People should buy beer they like because they like it and it’s offered at a price they are willing to pay. They shouldn’t buy into other arbitrary criteria like where it is brewed.

This is the main argument I have against “buying local” for locals’ sake. At the end of the day, people will have jobs delivering and selling the beer people prefer most. If it is locally brewed that’s swell. Buying locally for intrinsic reasons just doesn’t make economic sense.

And in today’s economy, it’s bound to leave a lot of people pretty darn conflicted. So I’ll use rational criteria like taste and price. 

Bravo, RTA Staff!

Cleveland!

Dear Editor,

Kudos to the RTA staff for recommending that it use the best firm to conduct the joint RTA-Northeast Ohio Areawide Coordinating Agency study.

In picking the best firm — and noting “this isn’t like buying pork chops”– RTA’s staff has done a valuable service for taxpayers: pick the best firm.

Of course, local politicians and their aides — namely Valarie McCall — are encouraging RTA to “buy locally” and use a local firm instead of the firm in Olathe, Kansas they’ve recommended. (Despite the fact no local firm with this specialization exists.)

Nonsense. Surveys like this must be done right, especially since they will determine how millions of taxpayer dollars are spent. Firms specialize and earn a reputation because they do a good job and want to grow their business.

The same can’t be said about “buying local for locals’ sake.” I don’t want a bunch of inexperienced people doing the job just because they’re from Cleveland.

You wonder why Cleveland has brain drain? Articles like these make this native never want to come back. It seems Cleveland is governed by people with the economic sensibilities of peasants from the Middle Ages, when everybody bought locally and everybody was poor.

Cleveland must shake itself of its obsession with “buying local” and join the the rest of the country in trading with other people.

Jim Swift
Alexandria, Virginia

Buy Local’s Intellectual Supreme Leader

I was reading with interest the other day in Bloomberg Businessweek about a prominent politician who favors the flawed (but hip!) fad of “buy local” — whereby people pretend they are living in the middle ages and just buy things from local producers.

This politician believes so much in the cause, and that buying local will improve the economy. A claim which is false.

This leader went so far to say “You must seek [locally]-made products…It’s in your hands, the hands of the people. When you consume, consume indigenously.”

This Businessweek article noted that a judge fined a smuggler $765 not so much for smuggling, but rather because this individual spurred this politician’s “directive on favoring local products over imported ones,” even going so far as to say: “Are you looking to annihilate [country’s] companies?”

Who is this brilliant, patriotic leader who knows so much about economics and world trade? Can’t we get this guy to join the ranks of Nobel Laureate Paul Krugman for great economic thinking? Shouldn’t our politicians be more like him? Can’t we get him a Nobel prize?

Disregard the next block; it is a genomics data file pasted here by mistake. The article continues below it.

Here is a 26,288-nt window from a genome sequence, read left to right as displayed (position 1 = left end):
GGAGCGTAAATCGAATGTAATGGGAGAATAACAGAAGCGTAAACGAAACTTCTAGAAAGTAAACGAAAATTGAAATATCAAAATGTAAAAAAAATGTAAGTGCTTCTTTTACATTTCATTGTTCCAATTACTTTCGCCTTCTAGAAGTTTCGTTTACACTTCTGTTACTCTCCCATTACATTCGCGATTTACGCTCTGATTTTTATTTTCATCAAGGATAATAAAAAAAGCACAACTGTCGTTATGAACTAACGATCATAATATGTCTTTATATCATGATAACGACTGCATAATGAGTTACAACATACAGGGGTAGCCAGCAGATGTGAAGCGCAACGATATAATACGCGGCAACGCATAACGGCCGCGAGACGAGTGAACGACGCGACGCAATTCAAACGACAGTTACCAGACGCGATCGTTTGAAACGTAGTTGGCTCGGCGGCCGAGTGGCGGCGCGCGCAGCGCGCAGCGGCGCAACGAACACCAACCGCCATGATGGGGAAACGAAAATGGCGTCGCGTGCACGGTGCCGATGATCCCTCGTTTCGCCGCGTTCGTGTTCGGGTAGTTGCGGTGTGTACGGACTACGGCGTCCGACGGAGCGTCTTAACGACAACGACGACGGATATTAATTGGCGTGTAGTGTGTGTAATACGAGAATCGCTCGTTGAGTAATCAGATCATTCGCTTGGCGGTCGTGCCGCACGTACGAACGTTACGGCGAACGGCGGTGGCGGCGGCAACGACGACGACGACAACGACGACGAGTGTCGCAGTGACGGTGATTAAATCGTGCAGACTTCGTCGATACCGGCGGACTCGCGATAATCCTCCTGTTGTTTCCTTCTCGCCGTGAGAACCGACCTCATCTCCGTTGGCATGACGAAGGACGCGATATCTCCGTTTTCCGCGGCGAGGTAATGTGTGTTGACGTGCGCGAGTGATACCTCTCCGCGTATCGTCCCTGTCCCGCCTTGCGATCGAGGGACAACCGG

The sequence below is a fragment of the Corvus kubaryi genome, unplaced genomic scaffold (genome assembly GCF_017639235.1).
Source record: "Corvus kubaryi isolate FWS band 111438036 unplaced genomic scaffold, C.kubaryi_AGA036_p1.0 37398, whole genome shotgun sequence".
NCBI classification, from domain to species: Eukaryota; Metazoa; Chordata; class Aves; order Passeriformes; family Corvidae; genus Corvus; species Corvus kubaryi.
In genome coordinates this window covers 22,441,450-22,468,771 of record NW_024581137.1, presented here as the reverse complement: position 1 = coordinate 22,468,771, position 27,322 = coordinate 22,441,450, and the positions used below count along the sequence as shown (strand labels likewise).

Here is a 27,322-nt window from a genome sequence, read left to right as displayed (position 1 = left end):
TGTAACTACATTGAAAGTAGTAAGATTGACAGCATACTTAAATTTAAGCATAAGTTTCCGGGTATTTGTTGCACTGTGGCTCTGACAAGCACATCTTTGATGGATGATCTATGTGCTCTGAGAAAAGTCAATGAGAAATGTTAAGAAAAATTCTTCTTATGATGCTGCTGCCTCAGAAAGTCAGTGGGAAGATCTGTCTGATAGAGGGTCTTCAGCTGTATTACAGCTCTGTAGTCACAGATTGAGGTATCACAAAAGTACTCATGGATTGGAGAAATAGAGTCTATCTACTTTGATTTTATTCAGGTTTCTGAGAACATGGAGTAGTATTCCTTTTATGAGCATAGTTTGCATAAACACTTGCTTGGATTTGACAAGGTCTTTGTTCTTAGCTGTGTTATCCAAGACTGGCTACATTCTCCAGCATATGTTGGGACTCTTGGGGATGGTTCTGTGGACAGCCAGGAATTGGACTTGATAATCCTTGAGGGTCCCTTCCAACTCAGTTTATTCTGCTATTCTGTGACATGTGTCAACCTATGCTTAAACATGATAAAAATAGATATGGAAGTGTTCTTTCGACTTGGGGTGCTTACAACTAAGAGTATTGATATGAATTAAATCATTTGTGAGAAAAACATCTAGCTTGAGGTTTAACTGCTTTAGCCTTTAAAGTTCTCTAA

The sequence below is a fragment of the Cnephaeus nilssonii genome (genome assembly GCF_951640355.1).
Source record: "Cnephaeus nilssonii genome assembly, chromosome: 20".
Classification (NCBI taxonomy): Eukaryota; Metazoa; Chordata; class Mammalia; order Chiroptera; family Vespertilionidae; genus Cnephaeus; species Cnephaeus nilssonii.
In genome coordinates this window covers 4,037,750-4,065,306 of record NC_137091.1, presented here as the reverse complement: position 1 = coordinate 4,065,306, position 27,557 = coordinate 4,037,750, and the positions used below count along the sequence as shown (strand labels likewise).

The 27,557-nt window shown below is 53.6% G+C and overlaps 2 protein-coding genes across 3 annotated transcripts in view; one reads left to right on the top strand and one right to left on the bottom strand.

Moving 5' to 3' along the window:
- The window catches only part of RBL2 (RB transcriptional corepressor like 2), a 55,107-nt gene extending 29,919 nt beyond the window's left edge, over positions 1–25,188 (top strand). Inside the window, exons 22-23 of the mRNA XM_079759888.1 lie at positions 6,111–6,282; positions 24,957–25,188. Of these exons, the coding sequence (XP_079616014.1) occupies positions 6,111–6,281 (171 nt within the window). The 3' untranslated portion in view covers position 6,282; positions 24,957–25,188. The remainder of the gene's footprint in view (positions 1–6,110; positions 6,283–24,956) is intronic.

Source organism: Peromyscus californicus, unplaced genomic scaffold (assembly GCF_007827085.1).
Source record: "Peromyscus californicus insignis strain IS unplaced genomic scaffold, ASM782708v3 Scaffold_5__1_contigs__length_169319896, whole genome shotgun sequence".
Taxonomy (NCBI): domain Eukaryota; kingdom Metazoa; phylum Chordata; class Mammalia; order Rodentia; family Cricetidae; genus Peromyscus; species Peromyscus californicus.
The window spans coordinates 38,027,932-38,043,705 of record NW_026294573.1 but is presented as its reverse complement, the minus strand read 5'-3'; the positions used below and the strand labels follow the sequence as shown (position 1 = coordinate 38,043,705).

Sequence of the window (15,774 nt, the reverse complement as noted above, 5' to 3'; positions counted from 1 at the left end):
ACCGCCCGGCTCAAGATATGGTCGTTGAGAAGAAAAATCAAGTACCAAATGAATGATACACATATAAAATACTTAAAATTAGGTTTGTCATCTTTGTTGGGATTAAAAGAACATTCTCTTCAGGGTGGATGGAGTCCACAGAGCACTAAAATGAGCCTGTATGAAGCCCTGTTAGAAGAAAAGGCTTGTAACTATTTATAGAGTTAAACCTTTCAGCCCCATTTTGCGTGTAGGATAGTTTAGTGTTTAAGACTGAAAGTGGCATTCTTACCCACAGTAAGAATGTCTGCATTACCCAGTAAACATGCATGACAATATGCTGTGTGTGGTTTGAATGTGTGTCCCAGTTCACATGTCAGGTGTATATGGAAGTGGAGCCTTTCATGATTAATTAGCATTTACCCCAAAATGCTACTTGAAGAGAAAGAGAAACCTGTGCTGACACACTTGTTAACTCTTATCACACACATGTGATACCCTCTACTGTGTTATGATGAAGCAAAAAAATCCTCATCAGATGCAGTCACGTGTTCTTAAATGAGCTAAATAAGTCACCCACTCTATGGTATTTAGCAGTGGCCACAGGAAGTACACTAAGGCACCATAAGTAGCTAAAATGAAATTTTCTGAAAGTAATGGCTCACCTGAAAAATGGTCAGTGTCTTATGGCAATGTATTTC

Well, despite the fact that this politician’s views would be popular among many on the American left, it seems he’s not so popular on the world stage.

Why? Because he is Grand Ayatollah Sayyed Ali Hosseini Khamenei of Iran.

Despite Iran’s horrible record on pretty much everything, we shouldn’t forget that Ayatollah Khamenei is a leading intellectual force behind the “Buy Local” movement. Who, among other politicians at his level, believes so strongly in the cause?

Don’t forget, dear readers, you should “Buy Local” because Ayatollah Khamenei can tell you that this policy works. 

 

Maryland’s Buy Local Mandate

I was paging through my google reader earlier today when I noticed a Washington Post story about how Maryland is struggling to catch up with Virginia in microbreweries.

The story was titled: Maryland beer: New law is a license to swill (onsite). How cool, I thought, that Maryland was finally playing some catch up on this.

That is, until I scrolled down and read this paragraph:

They [the breweries] don’t actually have to be on farms, according to the legislation. But they do have to use Maryland-grown ingredients — grains, hops or fruit — in their beers. (No minimum percentage is specified, however.)

Wait, what? Let me see if I can get this straight.

Maryland is allowing breweries — who use its water, pay its property and income taxes, employ its citizens, pay a mortgage/rent, utilities, sales taxes, sin taxes — to sell beer on premise ONLY IF they use a Maryland grown ingredient in the beer?  If true, that is a horrible, no good, backwards-ass policy. Could it be true?

I looked up the bill and what did I discover? It’s true!

See for yourself on page three. Well, limiting what ingredients a beer can have is a dumb way to limit the choices of Marylanders who want to support local breweries. It’s anti-competitive, too.

Readers, this is what happens under the cult of buy local. It could happen in a state near you. If you don’t speak up about it, it’s going to get worse.

Maryland Senate Bill 579

Buy Local Terrorists

Sometimes those in the cult of “Buy Local” take things too far, like borderline domestic terrorism akin to the actions of Greenpeace and their ilk.

Let me introduce you to Randol Stebner, who took buying local to new levels: by trying to burn down a Home Depot.

Why?

The Seattle Post Intelligencer explains:

“I am upset with Home Depot because they are making business difficult for my friend,” Stebner said in a written confession, according to charging documents.

“I know there are people in the store now,” he continued. “I don’t want to hurt them, but I have to get their mother fucking attention. I only set one fire, but I want to set a couple more.

Buying local to stick it to the man is just the beginning, it would seem. Protesting Walmarts is the second phase. Somewhere a few degrees away, and once you’ve had enough kool aid, you may just start trying to turn those evil chains into Dante’s inferno.

Or, turn into Milton: